A group of men and women miners in Paipa reforest an area of approximately 2500 square meters, with the company of Alliance for Responsible Mining and Gensa, participating in the project “Somos Tesoro” (We are a Treasure).
The paper sheds light on the often inhumane working conditions within the artisanal and small-scale mining (ASM)sector, outlines the human rights related risks and therewith involved responsibilities of businesses, and addresses the challenges for companies resulting from ASM.
Saving is our vehicle for investment. We can call it our financial instrument for purchasing equipment and machinery. It is the only financial instrument we have access to since in practice, it has been impossible to obtain credit from financial entities. It would be important to obtain it because we could leverage our growth and it would become a way to optimize our cash flow, but under the current conditions of stigmatization of mining and, more specifically, small-scale gold, it is impossible to obtain it.
For more than a decade the jewellery industry has been promoting the use of recycled gold when referencing a responsible chains of custody (CoC) and a statement of provenance or traceability. So is this the best practice? If I use exclusively recycled gold for my jewels, am I responsible ? Let’s try to answer these questions.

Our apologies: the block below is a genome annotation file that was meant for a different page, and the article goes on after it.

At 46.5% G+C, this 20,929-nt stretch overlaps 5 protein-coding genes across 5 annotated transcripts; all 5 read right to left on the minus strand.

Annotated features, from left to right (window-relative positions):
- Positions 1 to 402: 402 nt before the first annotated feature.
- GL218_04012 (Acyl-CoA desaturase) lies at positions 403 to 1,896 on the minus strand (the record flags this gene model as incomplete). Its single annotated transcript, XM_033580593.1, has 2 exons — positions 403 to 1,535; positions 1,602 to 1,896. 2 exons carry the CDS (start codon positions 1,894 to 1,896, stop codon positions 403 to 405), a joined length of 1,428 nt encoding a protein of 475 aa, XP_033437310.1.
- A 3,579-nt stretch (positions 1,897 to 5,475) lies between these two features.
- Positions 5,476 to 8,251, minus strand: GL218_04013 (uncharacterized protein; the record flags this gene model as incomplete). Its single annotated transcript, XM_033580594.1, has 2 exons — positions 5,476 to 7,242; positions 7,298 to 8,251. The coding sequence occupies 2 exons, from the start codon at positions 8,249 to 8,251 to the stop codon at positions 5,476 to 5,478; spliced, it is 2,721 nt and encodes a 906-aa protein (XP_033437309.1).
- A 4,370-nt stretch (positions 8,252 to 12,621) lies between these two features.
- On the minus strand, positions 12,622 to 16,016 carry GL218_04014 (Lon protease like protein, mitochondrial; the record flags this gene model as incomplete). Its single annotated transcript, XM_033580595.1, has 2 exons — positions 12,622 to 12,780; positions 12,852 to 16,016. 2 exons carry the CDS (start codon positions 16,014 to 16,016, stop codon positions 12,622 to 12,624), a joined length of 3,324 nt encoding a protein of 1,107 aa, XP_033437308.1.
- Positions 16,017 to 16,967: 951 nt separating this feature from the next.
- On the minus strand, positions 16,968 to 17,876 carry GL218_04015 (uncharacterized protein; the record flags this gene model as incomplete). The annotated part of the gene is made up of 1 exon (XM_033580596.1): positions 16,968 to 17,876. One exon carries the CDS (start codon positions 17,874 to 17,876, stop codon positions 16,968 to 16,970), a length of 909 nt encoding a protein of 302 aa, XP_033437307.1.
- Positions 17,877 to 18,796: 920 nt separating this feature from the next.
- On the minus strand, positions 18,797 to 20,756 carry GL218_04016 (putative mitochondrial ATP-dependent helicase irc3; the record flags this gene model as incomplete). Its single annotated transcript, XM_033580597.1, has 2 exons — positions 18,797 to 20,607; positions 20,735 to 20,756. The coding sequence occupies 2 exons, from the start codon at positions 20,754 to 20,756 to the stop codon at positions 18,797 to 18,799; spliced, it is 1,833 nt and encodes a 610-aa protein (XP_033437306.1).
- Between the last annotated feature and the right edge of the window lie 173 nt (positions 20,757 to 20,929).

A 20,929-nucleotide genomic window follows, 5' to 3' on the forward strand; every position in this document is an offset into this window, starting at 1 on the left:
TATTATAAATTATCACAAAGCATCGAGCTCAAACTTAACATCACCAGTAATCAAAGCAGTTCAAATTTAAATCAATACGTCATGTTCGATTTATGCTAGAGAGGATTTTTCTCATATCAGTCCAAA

The most common reasons that banks deny services to the gold mining sector, are related to the difficulty of carrying out due diligence processes that allow them to perform an accurate risk assessment. Are these reasons really objective when the inability to do proper risk management by the compliance area rests with the evaluated actor?
The artisanal and small-scale mining sector seems invisible to the financial inclusion policies implemented in Colombia. Due to this, miners face many difficulties trying to connect with formal markets and are left without the financial services needed to channel the earnings.
Our country is rich in minerals and has a great goldsmith tradition, which comes from beginnings of ancient Peru. It was precisely the pre-Inca cultures that defined Peru as one of the five metallurgical cradles of the world.
With the promotion of this alternative method and the discontinuation of mercury, in addition to the environmental and health advantages for the population, other illegal practices, as well as the presence of mercury black market traders, are minimized.
As a not for profit, charitable organization The Jewelry Industry Summit strives to bring the jewelry industry together to encourage and facilitate meaningful, solution-driven activities that continue to advance sustainability and responsible sourcing. The summits hosted by our organization are interactive opportunities to come together to develop strategies for more responsible jewelry sourcing.
In June 2012 an application was filed to the Colombian Ministry of Culture for the traditional barequeo , a panning technique used to obtain gold with manual tools on the riverbed and shores of the Cauca river and its tributaries, to be included in the Representative List of the Intangible Cultural Heritage of the nation (ICH).